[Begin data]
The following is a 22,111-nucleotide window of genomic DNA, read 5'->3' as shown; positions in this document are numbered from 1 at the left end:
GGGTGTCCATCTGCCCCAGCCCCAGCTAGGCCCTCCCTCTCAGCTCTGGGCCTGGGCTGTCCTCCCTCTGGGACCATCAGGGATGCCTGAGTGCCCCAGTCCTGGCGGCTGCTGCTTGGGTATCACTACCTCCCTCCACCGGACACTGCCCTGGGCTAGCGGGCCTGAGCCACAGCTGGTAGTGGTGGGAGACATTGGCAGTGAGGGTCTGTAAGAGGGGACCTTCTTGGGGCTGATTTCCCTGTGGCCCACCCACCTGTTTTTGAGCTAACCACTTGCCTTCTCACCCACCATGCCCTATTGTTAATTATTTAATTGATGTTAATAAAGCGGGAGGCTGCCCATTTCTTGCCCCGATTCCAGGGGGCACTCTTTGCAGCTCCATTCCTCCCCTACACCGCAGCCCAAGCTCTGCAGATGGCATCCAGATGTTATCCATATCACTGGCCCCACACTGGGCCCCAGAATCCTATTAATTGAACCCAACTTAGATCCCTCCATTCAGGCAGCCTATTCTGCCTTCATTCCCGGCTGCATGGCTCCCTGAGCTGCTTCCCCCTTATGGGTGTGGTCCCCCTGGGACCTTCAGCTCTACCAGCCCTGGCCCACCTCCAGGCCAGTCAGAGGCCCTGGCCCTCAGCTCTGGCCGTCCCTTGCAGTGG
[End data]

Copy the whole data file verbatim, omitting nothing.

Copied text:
The following is a 22,111-nucleotide window of genomic DNA, read 5'->3' as shown; positions in this document are numbered from 1 at the left end:
GGGTGTCCATCTGCCCCAGCCCCAGCTAGGCCCTCCCTCTCAGCTCTGGGCCTGGGCTGTCCTCCCTCTGGGACCATCAGGGATGCCTGAGTGCCCCAGTCCTGGCGGCTGCTGCTTGGGTATCACTACCTCCCTCCACCGGACACTGCCCTGGGCTAGCGGGCCTGAGCCACAGCTGGTAGTGGTGGGAGACATTGGCAGTGAGGGTCTGTAAGAGGGGACCTTCTTGGGGCTGATTTCCCTGTGGCCCACCCACCTGTTTTTGAGCTAACCACTTGCCTTCTCACCCACCATGCCCTATTGTTAATTATTTAATTGATGTTAATAAAGCGGGAGGCTGCCCATTTCTTGCCCCGATTCCAGGGGGCACTCTTTGCAGCTCCATTCCTCCCCTACACCGCAGCCCAAGCTCTGCAGATGGCATCCAGATGTTATCCATATCACTGGCCCCACACTGGGCCCCAGAATCCTATTAATTGAACCCAACTTAGATCCCTCCATTCAGGCAGCCTATTCTGCCTTCATTCCCGGCTGCATGGCTCCCTGAGCTGCTTCCCCCTTATGGGTGTGGTCCCCCTGGGACCTTCAGCTCTACCAGCCCTGGCCCACCTCCAGGCCAGTCAGAGGCCCTGGCCCTCAGCTCTGGCCGTCCCTTGCAGTGG